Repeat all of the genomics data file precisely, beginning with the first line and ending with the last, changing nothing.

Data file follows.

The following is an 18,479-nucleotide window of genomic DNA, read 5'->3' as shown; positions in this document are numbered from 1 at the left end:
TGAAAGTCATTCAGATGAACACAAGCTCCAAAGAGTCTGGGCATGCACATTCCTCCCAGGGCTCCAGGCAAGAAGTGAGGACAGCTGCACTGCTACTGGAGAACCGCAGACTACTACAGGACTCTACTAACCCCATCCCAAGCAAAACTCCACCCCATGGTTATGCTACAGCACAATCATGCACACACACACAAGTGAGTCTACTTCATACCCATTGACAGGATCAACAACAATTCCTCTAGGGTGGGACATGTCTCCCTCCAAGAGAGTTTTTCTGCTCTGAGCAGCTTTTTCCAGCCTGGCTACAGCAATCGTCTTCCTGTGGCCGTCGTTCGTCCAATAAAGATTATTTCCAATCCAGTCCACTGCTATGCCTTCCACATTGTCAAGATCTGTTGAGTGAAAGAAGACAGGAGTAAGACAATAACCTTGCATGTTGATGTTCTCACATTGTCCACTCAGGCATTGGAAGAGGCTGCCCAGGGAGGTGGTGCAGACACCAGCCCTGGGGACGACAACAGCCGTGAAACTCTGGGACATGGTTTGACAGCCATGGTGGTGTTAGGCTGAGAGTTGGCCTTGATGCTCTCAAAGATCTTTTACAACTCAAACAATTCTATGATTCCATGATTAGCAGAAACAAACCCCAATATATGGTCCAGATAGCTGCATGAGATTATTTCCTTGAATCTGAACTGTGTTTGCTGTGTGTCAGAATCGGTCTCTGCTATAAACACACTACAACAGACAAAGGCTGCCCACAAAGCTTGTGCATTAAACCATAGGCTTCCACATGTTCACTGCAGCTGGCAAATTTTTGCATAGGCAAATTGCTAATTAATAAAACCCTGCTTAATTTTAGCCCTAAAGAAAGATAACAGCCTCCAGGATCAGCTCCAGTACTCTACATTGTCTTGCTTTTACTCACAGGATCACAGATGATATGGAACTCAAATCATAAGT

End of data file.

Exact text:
The following is an 18,479-nucleotide window of genomic DNA, read 5'->3' as shown; positions in this document are numbered from 1 at the left end:
TGAAAGTCATTCAGATGAACACAAGCTCCAAAGAGTCTGGGCATGCACATTCCTCCCAGGGCTCCAGGCAAGAAGTGAGGACAGCTGCACTGCTACTGGAGAACCGCAGACTACTACAGGACTCTACTAACCCCATCCCAAGCAAAACTCCACCCCATGGTTATGCTACAGCACAATCATGCACACACACACAAGTGAGTCTACTTCATACCCATTGACAGGATCAACAACAATTCCTCTAGGGTGGGACATGTCTCCCTCCAAGAGAGTTTTTCTGCTCTGAGCAGCTTTTTCCAGCCTGGCTACAGCAATCGTCTTCCTGTGGCCGTCGTTCGTCCAATAAAGATTATTTCCAATCCAGTCCACTGCTATGCCTTCCACATTGTCAAGATCTGTTGAGTGAAAGAAGACAGGAGTAAGACAATAACCTTGCATGTTGATGTTCTCACATTGTCCACTCAGGCATTGGAAGAGGCTGCCCAGGGAGGTGGTGCAGACACCAGCCCTGGGGACGACAACAGCCGTGAAACTCTGGGACATGGTTTGACAGCCATGGTGGTGTTAGGCTGAGAGTTGGCCTTGATGCTCTCAAAGATCTTTTACAACTCAAACAATTCTATGATTCCATGATTAGCAGAAACAAACCCCAATATATGGTCCAGATAGCTGCATGAGATTATTTCCTTGAATCTGAACTGTGTTTGCTGTGTGTCAGAATCGGTCTCTGCTATAAACACACTACAACAGACAAAGGCTGCCCACAAAGCTTGTGCATTAAACCATAGGCTTCCACATGTTCACTGCAGCTGGCAAATTTTTGCATAGGCAAATTGCTAATTAATAAAACCCTGCTTAATTTTAGCCCTAAAGAAAGATAACAGCCTCCAGGATCAGCTCCAGTACTCTACATTGTCTTGCTTTTACTCACAGGATCACAGATGATATGGAACTCAAATCATAAGT